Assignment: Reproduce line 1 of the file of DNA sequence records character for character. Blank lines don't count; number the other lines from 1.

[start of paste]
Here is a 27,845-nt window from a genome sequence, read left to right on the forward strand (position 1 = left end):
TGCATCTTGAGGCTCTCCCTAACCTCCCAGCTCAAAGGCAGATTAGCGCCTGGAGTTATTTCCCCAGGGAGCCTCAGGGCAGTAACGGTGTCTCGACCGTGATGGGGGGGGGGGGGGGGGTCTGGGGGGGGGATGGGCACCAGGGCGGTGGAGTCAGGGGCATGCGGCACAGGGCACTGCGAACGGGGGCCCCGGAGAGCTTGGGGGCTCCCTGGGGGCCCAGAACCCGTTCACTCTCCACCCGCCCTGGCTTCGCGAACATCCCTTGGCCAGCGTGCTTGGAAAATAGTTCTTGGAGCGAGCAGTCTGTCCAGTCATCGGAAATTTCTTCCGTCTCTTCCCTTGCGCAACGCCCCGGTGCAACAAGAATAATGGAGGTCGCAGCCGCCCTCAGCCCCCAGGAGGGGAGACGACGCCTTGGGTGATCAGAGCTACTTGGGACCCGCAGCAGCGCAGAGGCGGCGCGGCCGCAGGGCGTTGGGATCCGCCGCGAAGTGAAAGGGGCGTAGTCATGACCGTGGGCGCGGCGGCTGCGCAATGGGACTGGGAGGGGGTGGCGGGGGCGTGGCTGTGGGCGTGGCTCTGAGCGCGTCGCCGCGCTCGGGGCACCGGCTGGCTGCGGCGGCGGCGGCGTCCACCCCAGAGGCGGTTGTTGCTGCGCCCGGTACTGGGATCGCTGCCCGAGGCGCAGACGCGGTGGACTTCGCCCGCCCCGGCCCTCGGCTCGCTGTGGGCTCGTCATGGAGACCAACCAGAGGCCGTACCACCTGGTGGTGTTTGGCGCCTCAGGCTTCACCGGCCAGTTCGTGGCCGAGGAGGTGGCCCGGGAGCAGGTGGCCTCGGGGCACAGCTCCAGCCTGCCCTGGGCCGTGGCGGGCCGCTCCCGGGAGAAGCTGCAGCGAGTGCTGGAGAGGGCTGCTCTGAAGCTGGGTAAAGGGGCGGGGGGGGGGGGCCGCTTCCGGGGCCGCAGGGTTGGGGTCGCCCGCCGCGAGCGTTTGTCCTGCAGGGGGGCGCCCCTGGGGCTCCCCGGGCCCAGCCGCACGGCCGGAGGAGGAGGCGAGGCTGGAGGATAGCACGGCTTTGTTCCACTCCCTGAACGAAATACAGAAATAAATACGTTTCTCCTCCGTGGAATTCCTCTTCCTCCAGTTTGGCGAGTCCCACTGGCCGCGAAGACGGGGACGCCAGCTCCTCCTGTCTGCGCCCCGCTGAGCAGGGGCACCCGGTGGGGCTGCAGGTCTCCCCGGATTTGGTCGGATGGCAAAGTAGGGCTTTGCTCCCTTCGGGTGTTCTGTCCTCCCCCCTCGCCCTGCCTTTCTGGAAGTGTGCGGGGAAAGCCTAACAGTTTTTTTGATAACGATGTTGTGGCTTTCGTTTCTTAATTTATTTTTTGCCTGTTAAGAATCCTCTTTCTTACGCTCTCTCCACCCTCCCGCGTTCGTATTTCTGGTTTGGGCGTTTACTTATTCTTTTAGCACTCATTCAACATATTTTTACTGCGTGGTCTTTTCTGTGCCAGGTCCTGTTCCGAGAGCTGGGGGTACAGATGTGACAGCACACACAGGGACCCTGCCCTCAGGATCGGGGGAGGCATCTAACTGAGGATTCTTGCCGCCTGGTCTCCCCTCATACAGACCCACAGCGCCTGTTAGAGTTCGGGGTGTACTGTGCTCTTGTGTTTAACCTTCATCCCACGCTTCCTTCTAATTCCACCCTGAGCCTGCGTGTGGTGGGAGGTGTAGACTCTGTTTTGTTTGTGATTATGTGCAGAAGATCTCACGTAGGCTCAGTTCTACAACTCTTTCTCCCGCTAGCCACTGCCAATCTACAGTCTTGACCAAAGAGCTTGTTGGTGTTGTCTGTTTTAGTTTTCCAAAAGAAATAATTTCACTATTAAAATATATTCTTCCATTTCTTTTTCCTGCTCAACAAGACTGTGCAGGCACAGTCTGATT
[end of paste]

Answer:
Here is a 27,845-nt window from a genome sequence, read left to right on the forward strand (position 1 = left end):